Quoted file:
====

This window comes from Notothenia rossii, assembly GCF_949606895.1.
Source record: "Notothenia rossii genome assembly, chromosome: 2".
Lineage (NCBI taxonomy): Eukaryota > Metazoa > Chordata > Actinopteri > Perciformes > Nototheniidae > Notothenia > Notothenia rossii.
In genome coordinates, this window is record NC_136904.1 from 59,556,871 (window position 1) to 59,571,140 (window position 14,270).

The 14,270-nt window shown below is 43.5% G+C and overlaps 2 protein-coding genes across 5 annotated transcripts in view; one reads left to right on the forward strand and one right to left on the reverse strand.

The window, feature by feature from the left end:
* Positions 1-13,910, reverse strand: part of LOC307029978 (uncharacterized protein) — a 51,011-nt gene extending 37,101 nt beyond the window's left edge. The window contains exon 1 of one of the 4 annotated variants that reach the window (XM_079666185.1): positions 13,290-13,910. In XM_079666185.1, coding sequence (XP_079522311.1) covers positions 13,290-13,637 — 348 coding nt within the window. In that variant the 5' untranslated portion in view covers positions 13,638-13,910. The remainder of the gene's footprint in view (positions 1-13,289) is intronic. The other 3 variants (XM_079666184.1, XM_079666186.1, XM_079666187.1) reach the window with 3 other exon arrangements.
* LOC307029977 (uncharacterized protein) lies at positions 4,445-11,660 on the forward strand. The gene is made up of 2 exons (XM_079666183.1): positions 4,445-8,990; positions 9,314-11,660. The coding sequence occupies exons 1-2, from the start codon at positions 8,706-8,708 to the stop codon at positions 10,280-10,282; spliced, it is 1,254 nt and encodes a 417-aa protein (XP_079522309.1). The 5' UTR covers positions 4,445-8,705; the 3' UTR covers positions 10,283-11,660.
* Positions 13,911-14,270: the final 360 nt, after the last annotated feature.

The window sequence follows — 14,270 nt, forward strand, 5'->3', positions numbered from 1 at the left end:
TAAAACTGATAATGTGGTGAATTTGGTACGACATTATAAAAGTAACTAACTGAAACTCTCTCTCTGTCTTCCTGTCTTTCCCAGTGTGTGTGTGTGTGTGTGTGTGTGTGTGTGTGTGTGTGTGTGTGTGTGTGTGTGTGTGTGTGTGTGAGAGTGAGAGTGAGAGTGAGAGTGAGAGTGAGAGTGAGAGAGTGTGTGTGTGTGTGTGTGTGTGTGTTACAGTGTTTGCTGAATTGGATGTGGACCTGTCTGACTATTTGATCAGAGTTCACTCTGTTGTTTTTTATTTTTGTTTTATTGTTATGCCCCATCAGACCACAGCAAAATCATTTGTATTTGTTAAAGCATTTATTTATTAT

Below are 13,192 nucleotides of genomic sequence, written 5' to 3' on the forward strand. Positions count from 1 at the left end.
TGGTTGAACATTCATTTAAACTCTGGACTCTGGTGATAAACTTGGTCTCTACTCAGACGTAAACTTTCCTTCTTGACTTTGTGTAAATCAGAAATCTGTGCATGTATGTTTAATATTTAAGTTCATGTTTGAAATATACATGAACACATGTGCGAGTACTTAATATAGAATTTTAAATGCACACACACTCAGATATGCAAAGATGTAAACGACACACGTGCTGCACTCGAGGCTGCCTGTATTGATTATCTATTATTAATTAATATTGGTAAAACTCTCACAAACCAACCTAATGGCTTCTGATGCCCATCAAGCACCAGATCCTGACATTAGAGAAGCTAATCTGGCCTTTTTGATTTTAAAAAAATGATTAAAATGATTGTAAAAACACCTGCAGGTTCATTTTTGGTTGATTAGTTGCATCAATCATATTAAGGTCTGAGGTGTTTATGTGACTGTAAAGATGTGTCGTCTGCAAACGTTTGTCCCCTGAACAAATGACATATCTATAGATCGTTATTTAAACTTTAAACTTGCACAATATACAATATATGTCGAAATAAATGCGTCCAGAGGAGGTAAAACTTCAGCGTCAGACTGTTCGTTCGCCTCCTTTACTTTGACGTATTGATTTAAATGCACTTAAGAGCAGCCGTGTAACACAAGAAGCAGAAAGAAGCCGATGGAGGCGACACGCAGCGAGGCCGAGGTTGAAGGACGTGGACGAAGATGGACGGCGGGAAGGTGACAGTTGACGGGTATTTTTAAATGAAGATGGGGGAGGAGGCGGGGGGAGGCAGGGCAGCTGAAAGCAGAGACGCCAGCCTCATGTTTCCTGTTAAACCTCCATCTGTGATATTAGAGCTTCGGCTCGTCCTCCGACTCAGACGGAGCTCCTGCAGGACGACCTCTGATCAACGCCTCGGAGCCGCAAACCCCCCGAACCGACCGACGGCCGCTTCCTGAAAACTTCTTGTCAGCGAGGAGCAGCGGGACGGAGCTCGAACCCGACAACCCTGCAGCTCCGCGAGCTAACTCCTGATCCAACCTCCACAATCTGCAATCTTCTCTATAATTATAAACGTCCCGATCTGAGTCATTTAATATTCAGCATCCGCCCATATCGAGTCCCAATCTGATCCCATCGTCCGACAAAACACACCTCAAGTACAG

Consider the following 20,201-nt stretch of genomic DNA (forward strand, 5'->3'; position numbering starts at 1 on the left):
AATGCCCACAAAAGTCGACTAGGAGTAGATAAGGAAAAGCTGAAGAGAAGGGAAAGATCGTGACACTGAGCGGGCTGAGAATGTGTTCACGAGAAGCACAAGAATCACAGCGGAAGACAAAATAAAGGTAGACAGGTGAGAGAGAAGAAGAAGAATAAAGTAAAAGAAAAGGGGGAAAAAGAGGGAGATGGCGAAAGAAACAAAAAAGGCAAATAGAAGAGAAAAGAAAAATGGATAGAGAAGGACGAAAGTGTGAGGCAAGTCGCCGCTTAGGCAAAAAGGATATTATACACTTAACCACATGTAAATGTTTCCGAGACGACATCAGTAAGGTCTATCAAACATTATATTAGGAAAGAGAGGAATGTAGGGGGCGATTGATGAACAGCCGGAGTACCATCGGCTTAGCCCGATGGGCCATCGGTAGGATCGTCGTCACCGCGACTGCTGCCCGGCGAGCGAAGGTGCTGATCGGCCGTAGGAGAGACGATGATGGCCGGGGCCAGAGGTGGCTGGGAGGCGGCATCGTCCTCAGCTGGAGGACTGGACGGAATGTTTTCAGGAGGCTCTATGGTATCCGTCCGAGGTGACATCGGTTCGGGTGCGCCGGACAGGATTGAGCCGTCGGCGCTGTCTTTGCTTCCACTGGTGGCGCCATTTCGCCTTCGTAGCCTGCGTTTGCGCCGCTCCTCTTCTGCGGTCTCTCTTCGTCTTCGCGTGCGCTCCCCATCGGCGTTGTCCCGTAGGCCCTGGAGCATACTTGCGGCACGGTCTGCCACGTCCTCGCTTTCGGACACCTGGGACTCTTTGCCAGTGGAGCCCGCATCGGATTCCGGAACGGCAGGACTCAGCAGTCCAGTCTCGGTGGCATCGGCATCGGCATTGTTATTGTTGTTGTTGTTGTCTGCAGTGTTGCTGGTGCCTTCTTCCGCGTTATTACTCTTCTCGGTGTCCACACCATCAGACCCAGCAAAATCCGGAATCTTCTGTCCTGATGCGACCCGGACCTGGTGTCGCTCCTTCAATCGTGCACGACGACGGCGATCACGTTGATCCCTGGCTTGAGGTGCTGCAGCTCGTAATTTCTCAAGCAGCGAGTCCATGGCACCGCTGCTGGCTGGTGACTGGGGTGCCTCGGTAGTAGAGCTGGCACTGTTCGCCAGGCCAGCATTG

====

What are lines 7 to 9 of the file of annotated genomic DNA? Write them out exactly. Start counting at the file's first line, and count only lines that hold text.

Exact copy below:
* Positions 1-13,910, reverse strand: part of LOC307029978 (uncharacterized protein) — a 51,011-nt gene extending 37,101 nt beyond the window's left edge. The window contains exon 1 of one of the 4 annotated variants that reach the window (XM_079666185.1): positions 13,290-13,910. In XM_079666185.1, coding sequence (XP_079522311.1) covers positions 13,290-13,637 — 348 coding nt within the window. In that variant the 5' untranslated portion in view covers positions 13,638-13,910. The remainder of the gene's footprint in view (positions 1-13,289) is intronic. The other 3 variants (XM_079666184.1, XM_079666186.1, XM_079666187.1) reach the window with 3 other exon arrangements.
* LOC307029977 (uncharacterized protein) lies at positions 4,445-11,660 on the forward strand. The gene is made up of 2 exons (XM_079666183.1): positions 4,445-8,990; positions 9,314-11,660. The coding sequence occupies exons 1-2, from the start codon at positions 8,706-8,708 to the stop codon at positions 10,280-10,282; spliced, it is 1,254 nt and encodes a 417-aa protein (XP_079522309.1). The 5' UTR covers positions 4,445-8,705; the 3' UTR covers positions 10,283-11,660.
* Positions 13,911-14,270: the final 360 nt, after the last annotated feature.